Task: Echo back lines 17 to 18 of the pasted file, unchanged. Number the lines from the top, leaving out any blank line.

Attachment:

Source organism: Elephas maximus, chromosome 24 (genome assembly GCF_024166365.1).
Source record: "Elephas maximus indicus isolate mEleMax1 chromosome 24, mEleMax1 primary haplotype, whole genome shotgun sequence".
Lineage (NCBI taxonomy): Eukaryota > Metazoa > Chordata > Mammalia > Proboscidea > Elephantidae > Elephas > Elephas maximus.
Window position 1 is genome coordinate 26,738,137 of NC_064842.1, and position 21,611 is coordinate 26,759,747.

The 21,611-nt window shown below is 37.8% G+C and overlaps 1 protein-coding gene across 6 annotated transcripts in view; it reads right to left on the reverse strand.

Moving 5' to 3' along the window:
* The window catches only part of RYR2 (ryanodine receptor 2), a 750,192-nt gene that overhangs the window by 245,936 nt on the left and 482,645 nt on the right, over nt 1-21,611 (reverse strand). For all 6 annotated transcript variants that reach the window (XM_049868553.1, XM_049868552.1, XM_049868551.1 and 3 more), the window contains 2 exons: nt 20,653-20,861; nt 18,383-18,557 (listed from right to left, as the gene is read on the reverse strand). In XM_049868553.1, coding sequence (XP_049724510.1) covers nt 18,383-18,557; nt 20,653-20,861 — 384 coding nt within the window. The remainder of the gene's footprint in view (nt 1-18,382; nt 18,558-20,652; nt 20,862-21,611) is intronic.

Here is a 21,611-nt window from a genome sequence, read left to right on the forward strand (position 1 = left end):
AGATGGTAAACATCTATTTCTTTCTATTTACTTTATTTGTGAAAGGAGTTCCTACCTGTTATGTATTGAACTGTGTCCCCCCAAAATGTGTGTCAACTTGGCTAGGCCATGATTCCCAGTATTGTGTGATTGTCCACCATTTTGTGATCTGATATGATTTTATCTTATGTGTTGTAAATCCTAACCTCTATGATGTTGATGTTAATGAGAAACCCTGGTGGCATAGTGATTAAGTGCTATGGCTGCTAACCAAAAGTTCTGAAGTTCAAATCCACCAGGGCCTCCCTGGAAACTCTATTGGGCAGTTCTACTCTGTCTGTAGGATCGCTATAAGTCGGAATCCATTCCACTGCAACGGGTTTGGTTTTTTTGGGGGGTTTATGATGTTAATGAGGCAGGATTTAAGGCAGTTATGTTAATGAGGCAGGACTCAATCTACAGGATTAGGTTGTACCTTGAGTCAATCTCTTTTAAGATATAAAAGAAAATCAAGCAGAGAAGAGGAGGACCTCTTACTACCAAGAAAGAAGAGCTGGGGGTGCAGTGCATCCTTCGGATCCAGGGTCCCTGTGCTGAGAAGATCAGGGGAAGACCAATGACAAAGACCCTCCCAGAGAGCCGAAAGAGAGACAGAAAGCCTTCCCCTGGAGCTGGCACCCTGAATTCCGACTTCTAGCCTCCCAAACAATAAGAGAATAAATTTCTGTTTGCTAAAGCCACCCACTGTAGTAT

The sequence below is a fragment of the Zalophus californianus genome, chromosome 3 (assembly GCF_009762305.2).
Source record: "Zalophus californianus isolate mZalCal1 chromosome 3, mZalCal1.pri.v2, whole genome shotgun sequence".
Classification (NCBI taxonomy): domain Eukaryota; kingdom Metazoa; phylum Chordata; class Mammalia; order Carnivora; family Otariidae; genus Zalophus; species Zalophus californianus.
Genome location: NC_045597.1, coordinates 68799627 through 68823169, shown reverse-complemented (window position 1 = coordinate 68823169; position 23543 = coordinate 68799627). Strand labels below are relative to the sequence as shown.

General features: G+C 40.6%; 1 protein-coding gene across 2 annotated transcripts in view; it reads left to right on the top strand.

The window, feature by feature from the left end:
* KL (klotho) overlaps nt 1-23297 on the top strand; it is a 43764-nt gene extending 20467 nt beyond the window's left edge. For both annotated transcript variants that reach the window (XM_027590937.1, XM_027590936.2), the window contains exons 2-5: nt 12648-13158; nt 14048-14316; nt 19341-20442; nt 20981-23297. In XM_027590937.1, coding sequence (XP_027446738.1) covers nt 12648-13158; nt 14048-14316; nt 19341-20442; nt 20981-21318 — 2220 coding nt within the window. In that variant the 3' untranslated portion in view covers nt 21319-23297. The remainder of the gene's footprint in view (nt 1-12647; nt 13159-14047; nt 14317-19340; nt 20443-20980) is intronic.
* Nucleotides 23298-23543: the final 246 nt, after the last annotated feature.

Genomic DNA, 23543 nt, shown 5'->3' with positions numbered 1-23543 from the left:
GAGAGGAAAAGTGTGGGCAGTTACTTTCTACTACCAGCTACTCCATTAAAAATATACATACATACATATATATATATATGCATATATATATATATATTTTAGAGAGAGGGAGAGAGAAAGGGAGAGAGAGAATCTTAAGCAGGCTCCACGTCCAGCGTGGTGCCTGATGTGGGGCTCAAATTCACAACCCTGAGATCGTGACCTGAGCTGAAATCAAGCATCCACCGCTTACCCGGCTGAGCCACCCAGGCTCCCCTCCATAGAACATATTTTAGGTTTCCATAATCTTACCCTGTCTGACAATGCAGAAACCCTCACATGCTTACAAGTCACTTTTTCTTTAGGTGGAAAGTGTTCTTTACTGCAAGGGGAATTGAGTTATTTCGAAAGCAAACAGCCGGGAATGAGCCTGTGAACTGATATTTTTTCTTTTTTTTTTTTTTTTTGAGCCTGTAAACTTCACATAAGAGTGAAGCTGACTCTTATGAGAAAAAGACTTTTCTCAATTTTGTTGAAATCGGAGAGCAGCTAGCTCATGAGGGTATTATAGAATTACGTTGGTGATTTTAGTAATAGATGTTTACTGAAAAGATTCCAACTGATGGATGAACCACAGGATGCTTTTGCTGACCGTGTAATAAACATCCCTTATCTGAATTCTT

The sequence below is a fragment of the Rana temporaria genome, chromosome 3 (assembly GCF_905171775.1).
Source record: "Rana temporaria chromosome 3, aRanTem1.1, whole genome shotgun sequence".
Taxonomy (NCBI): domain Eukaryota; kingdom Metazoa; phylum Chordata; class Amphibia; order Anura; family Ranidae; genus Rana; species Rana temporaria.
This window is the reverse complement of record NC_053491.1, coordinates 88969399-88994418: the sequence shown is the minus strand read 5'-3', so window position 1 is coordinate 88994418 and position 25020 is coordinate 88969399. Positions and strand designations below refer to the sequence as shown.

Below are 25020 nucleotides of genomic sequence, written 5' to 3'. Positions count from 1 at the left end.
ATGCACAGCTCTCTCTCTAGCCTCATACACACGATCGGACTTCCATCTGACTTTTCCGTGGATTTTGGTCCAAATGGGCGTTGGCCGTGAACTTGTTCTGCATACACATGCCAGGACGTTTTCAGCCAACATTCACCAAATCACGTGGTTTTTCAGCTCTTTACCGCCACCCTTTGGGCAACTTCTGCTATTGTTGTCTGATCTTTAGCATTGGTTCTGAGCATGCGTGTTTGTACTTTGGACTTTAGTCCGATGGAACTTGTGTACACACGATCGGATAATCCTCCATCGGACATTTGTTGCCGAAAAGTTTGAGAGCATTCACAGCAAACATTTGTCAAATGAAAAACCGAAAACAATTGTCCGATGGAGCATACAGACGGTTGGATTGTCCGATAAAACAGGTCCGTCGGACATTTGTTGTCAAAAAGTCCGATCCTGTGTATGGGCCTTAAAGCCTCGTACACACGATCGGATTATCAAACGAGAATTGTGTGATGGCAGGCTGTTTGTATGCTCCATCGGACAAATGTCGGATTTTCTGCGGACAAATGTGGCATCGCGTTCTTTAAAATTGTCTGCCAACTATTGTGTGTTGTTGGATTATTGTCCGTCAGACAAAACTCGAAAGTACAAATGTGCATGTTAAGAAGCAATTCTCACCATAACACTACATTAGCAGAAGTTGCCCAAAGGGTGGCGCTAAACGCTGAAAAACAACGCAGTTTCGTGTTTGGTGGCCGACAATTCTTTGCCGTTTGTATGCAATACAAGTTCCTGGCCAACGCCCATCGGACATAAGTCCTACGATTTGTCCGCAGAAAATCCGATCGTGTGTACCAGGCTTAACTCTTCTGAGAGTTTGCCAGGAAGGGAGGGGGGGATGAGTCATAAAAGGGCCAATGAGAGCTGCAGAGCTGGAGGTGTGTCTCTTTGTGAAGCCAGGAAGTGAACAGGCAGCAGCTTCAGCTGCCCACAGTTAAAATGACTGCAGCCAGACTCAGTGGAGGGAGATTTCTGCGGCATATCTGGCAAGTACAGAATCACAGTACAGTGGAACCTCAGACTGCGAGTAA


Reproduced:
* Nucleotides 23298-23543: the final 246 nt, after the last annotated feature.

Genomic DNA, 23543 nt, shown 5'->3' with positions numbered 1-23543 from the left: